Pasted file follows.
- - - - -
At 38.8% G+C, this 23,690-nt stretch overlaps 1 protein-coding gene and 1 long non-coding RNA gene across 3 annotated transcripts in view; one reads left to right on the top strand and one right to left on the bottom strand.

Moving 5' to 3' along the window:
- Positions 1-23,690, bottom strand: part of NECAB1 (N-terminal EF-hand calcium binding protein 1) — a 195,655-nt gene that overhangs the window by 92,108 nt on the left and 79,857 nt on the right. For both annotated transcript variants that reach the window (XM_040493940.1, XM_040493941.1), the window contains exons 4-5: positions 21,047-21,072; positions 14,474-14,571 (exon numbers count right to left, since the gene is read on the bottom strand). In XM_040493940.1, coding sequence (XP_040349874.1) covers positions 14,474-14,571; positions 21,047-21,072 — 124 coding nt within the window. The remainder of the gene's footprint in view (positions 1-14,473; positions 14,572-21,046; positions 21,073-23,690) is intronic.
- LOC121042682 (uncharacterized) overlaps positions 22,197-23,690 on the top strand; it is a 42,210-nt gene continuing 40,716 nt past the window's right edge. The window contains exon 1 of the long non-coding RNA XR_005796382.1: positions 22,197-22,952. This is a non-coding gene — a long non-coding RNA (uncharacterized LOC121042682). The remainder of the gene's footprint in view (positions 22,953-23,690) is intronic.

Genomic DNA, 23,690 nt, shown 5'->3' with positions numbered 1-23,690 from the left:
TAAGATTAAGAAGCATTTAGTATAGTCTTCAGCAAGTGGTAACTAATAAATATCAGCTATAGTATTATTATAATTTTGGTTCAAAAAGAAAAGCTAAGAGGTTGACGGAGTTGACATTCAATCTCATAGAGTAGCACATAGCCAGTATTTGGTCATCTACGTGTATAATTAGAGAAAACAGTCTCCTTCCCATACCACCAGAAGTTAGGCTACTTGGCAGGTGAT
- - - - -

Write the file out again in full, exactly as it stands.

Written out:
At 38.8% G+C, this 23,690-nt stretch overlaps 1 protein-coding gene and 1 long non-coding RNA gene across 3 annotated transcripts in view; one reads left to right on the top strand and one right to left on the bottom strand.

Moving 5' to 3' along the window:
- Positions 1-23,690, bottom strand: part of NECAB1 (N-terminal EF-hand calcium binding protein 1) — a 195,655-nt gene that overhangs the window by 92,108 nt on the left and 79,857 nt on the right. For both annotated transcript variants that reach the window (XM_040493940.1, XM_040493941.1), the window contains exons 4-5: positions 21,047-21,072; positions 14,474-14,571 (exon numbers count right to left, since the gene is read on the bottom strand). In XM_040493940.1, coding sequence (XP_040349874.1) covers positions 14,474-14,571; positions 21,047-21,072 — 124 coding nt within the window. The remainder of the gene's footprint in view (positions 1-14,473; positions 14,572-21,046; positions 21,073-23,690) is intronic.
- LOC121042682 (uncharacterized) overlaps positions 22,197-23,690 on the top strand; it is a 42,210-nt gene continuing 40,716 nt past the window's right edge. The window contains exon 1 of the long non-coding RNA XR_005796382.1: positions 22,197-22,952. This is a non-coding gene — a long non-coding RNA (uncharacterized LOC121042682). The remainder of the gene's footprint in view (positions 22,953-23,690) is intronic.

Genomic DNA, 23,690 nt, shown 5'->3' with positions numbered 1-23,690 from the left:
TAAGATTAAGAAGCATTTAGTATAGTCTTCAGCAAGTGGTAACTAATAAATATCAGCTATAGTATTATTATAATTTTGGTTCAAAAAGAAAAGCTAAGAGGTTGACGGAGTTGACATTCAATCTCATAGAGTAGCACATAGCCAGTATTTGGTCATCTACGTGTATAATTAGAGAAAACAGTCTCCTTCCCATACCACCAGAAGTTAGGCTACTTGGCAGGTGAT